The Westerly Creek Metropolitan District (WCMD) will hold elections for three board positions this spring. Ballots will be mailed out to Central Park residents April 10-17 and must be returned by May 2. WCMD is the quasi-governmental entity that was created in 2000, along with the Park Creek Metropolitan District, to fund and construct the infrastructure of the Central Park neighborhood. WCMD has been the entity in charge of imposing the taxes, and now it is transitioning to help with operations and management. (For a full explanation of how the special districts operate, consult the January 2022 Front Porch edition online.) Six candidates are vying for the board and the top three vote-getters will be seated. Candidates were asked to submit short biographies. Front Porch has edited them for length. They are listed below in the order they will appear on the ballot.
Jack Seward has worked for Central Park’s Master Community Association (MCA) for eight years. He also serves as a board member for Central Park United Neighbors (CPUN).
John Karner has a background in municipal finance and economic development, having worked for Denver’s Department of Finance as it coordinated the creation of Central Park’s special districts.
Barbara Dornseif did not submit a bio by our print deadline.
Robert Marsh, a retired urban planner, is currently serving as a WCMD board member and is seeking re-election to lead WCMD’s transition to ownership of community assets.
Matthew Blackburn is a certified public accountant who formerly worked on compliance issues for Denver’s Wastewater Management Division and on expenditure forecasts at the Department of Public Works.
Brendan Loy is an attorney and father of three. He says he is running to ensure that Central Park’s infrastructure is well-run and its money is well-spent.
For more information about the election or the work of WCMD, visit www.westerlycreekmetro.org
5) Three’s Company
One of Denver’s most popular food trucks, Yuan Wonton, will soon occupy a brick-and-mortar storefront on Fairfax Street, just across from Park Hill’s Long Table Brewhouse. Owners Penelope Wong and Rob Jenks never thought they wanted a traditional restaurant of their own and this venture will be far from conventional. They are teaming up with Pho King Rapidos, a Vietnamese food truck, and Sweets & Sourdough, an artisan bakery. Each of the three businesses will have separate days when they operate and a sign outside will illuminate which business is serving that day. They also plan to host some collaborative dinners. Jenks says he hopes the new restaurant will open in May.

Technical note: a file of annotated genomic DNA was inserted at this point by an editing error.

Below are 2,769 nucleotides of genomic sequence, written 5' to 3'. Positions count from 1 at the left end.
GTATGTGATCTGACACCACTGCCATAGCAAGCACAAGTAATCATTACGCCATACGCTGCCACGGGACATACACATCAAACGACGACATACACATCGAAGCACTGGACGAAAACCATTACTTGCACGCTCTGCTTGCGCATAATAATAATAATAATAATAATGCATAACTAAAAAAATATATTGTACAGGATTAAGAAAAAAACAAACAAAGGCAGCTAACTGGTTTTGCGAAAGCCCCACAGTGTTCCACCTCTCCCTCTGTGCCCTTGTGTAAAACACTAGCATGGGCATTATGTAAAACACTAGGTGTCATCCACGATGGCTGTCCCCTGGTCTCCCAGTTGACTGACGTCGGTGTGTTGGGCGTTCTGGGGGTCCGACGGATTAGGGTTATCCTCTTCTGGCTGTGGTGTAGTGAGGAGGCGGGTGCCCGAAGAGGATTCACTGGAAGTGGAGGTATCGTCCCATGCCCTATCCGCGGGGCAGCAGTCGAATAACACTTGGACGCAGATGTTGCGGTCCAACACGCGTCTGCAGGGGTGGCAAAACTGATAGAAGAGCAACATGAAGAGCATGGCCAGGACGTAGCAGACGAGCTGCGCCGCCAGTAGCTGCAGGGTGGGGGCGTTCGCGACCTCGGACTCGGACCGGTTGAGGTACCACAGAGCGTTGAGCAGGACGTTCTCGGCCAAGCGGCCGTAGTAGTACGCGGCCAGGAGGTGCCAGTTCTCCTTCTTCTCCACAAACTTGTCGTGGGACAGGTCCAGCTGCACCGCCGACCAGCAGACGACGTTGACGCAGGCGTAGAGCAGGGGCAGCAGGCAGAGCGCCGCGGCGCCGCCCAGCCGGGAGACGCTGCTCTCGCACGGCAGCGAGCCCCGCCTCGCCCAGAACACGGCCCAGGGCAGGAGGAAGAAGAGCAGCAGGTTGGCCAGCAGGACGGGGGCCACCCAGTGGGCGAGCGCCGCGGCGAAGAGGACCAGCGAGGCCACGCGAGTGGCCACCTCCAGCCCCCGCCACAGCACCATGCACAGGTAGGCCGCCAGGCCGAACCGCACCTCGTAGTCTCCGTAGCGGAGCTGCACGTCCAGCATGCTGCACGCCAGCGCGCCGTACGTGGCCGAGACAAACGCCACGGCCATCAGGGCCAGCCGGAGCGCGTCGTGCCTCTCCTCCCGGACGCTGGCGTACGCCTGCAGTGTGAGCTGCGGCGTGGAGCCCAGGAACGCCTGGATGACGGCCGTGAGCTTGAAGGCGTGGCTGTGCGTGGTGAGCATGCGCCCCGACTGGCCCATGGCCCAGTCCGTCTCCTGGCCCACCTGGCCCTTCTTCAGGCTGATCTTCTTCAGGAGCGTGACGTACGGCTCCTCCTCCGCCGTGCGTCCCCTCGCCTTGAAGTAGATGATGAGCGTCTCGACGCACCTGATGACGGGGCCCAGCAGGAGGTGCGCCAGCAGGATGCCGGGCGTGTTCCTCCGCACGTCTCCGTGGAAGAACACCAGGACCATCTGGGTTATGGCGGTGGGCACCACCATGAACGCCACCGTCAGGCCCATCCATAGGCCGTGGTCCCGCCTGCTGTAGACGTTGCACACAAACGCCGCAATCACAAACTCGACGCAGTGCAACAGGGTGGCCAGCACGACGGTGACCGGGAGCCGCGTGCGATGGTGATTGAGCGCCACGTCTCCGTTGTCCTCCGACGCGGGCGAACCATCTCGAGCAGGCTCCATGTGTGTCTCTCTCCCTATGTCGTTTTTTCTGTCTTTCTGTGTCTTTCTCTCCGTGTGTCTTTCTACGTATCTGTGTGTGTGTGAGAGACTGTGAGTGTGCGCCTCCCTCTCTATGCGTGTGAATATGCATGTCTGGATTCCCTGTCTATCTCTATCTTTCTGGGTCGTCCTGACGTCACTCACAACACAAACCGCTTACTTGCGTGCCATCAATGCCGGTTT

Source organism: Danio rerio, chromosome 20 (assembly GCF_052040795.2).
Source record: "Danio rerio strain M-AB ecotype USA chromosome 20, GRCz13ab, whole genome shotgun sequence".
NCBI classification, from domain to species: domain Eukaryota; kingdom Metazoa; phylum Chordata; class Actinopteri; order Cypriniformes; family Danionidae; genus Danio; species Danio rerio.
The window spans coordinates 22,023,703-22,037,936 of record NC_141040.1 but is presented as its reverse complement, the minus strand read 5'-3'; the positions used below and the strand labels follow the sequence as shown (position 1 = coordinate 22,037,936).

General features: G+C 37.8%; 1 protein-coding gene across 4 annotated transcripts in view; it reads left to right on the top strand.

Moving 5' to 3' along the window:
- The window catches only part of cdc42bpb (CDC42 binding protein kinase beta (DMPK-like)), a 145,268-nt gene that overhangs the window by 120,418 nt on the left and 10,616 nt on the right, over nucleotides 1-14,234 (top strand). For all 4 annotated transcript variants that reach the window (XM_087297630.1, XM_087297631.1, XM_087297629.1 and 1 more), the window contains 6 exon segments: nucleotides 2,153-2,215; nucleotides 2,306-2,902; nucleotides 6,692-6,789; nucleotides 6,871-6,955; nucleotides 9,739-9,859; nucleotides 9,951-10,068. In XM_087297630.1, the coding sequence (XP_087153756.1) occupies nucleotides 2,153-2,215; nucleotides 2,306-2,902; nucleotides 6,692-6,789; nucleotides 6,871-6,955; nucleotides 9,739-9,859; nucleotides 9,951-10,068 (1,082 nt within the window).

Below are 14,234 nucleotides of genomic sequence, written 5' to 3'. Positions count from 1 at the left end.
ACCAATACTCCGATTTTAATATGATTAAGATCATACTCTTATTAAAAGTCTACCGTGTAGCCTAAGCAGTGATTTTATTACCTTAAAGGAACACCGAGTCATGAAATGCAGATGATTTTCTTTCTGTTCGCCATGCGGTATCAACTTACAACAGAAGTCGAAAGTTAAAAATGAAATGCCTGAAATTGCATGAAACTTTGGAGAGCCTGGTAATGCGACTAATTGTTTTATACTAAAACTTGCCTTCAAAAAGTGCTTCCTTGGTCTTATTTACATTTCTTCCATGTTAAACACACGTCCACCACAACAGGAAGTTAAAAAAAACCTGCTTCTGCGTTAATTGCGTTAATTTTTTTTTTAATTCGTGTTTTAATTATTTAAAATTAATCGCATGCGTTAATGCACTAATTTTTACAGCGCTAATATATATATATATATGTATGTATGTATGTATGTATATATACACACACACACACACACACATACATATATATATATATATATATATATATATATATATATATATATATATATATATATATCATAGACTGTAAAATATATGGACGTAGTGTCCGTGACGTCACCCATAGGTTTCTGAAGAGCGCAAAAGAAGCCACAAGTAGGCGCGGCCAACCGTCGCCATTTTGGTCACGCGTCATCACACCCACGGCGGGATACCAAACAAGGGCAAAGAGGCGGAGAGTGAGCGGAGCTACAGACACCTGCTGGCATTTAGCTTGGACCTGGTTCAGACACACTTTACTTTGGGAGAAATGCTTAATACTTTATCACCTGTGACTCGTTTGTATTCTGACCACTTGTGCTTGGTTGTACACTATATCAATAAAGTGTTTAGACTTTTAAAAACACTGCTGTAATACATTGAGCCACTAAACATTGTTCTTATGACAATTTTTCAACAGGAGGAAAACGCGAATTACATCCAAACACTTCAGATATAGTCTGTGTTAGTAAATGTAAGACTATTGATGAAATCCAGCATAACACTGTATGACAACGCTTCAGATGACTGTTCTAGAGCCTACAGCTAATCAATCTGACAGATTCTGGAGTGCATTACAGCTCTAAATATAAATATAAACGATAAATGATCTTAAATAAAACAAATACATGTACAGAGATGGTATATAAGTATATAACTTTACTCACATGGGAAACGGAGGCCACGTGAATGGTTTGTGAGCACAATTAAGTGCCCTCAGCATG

6) Changes to Denver Compost Program
Starting April 1, Denver residents will no longer be able to throw compostable plates, utensils, paper towels, or pizza boxes into their green compost bins. A1 Organics, the state’s largest recycler of organic material, announced that it will only accept food waste and yard waste. It will also accept only three-gallon certified compostable bags used to hold food scraps. The company said the change was made because too many people were throwing non-compostable items into the bins, which takes time and labor to remove. A1’s press release says, “simplifying what we accept supports our goal to keep food scraps and yard and plant trimmings out of the landfill to prevent harmful methane emissions while creating marketable compost.”